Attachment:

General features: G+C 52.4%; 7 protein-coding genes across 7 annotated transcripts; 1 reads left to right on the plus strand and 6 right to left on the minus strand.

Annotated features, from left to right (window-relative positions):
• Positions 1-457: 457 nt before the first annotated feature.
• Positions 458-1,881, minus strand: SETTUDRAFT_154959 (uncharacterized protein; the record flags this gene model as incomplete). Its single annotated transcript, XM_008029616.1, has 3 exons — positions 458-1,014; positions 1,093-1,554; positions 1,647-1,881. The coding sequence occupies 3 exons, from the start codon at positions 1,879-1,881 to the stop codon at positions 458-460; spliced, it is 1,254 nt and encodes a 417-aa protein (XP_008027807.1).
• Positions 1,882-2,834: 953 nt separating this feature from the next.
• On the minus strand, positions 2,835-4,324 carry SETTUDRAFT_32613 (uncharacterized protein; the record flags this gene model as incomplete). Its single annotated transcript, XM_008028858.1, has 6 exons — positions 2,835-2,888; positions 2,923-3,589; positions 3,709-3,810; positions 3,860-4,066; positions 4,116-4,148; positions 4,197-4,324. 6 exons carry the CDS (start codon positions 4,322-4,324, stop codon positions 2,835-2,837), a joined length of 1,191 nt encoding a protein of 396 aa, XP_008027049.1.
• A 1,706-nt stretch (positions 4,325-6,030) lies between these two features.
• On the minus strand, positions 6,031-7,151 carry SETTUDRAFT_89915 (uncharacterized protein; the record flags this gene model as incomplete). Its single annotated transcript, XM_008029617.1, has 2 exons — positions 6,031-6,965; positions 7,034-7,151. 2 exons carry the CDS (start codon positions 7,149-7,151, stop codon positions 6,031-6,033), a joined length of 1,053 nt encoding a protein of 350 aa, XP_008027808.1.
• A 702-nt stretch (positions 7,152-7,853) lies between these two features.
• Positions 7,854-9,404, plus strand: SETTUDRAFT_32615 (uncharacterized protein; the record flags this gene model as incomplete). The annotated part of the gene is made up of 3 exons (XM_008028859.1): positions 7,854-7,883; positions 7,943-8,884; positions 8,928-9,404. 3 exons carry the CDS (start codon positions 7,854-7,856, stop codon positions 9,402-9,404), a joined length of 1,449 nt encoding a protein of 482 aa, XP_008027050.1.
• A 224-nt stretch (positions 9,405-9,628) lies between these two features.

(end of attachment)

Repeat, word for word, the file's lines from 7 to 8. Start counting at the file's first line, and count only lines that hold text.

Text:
• A 1,706-nt stretch (positions 4,325-6,030) lies between these two features.
• On the minus strand, positions 6,031-7,151 carry SETTUDRAFT_89915 (uncharacterized protein; the record flags this gene model as incomplete). Its single annotated transcript, XM_008029617.1, has 2 exons — positions 6,031-6,965; positions 7,034-7,151. 2 exons carry the CDS (start codon positions 7,149-7,151, stop codon positions 6,031-6,033), a joined length of 1,053 nt encoding a protein of 350 aa, XP_008027808.1.